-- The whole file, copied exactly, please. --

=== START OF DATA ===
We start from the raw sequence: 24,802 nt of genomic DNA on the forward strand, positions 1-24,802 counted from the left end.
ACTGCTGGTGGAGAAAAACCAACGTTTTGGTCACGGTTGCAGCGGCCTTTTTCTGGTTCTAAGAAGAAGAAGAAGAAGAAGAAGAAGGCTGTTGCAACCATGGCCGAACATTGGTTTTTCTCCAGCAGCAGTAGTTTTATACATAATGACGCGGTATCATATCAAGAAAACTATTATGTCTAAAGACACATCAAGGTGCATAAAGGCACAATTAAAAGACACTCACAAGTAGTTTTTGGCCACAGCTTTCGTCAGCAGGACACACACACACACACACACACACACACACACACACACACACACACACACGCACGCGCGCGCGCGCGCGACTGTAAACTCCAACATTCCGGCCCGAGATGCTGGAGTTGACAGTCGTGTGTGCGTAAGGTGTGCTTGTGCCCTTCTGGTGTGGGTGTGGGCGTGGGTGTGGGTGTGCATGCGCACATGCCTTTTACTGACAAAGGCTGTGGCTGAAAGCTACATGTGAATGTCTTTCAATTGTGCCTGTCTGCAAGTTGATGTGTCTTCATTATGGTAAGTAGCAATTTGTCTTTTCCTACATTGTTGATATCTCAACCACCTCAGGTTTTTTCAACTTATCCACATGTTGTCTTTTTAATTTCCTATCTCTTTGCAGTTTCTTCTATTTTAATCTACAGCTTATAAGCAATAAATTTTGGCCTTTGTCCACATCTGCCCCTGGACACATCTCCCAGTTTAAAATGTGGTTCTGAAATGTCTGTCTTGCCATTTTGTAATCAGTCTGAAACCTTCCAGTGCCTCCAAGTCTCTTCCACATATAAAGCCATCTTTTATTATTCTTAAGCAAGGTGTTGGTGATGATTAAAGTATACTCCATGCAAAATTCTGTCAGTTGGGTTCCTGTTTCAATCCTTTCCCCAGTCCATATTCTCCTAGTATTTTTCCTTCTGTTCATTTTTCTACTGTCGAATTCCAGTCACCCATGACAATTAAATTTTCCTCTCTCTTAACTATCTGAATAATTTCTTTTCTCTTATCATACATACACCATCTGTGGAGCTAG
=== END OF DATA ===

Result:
We start from the raw sequence: 24,802 nt of genomic DNA on the forward strand, positions 1-24,802 counted from the left end.
ACTGCTGGTGGAGAAAAACCAACGTTTTGGTCACGGTTGCAGCGGCCTTTTTCTGGTTCTAAGAAGAAGAAGAAGAAGAAGAAGAAGGCTGTTGCAACCATGGCCGAACATTGGTTTTTCTCCAGCAGCAGTAGTTTTATACATAATGACGCGGTATCATATCAAGAAAACTATTATGTCTAAAGACACATCAAGGTGCATAAAGGCACAATTAAAAGACACTCACAAGTAGTTTTTGGCCACAGCTTTCGTCAGCAGGACACACACACACACACACACACACACACACACACACACACACACACACACGCACGCGCGCGCGCGCGCGACTGTAAACTCCAACATTCCGGCCCGAGATGCTGGAGTTGACAGTCGTGTGTGCGTAAGGTGTGCTTGTGCCCTTCTGGTGTGGGTGTGGGCGTGGGTGTGGGTGTGCATGCGCACATGCCTTTTACTGACAAAGGCTGTGGCTGAAAGCTACATGTGAATGTCTTTCAATTGTGCCTGTCTGCAAGTTGATGTGTCTTCATTATGGTAAGTAGCAATTTGTCTTTTCCTACATTGTTGATATCTCAACCACCTCAGGTTTTTTCAACTTATCCACATGTTGTCTTTTTAATTTCCTATCTCTTTGCAGTTTCTTCTATTTTAATCTACAGCTTATAAGCAATAAATTTTGGCCTTTGTCCACATCTGCCCCTGGACACATCTCCCAGTTTAAAATGTGGTTCTGAAATGTCTGTCTTGCCATTTTGTAATCAGTCTGAAACCTTCCAGTGCCTCCAAGTCTCTTCCACATATAAAGCCATCTTTTATTATTCTTAAGCAAGGTGTTGGTGATGATTAAAGTATACTCCATGCAAAATTCTGTCAGTTGGGTTCCTGTTTCAATCCTTTCCCCAGTCCATATTCTCCTAGTATTTTTCCTTCTGTTCATTTTTCTACTGTCGAATTCCAGTCACCCATGACAATTAAATTTTCCTCTCTCTTAACTATCTGAATAATTTCTTTTCTCTTATCATACATACACCATCTGTGGAGCTAG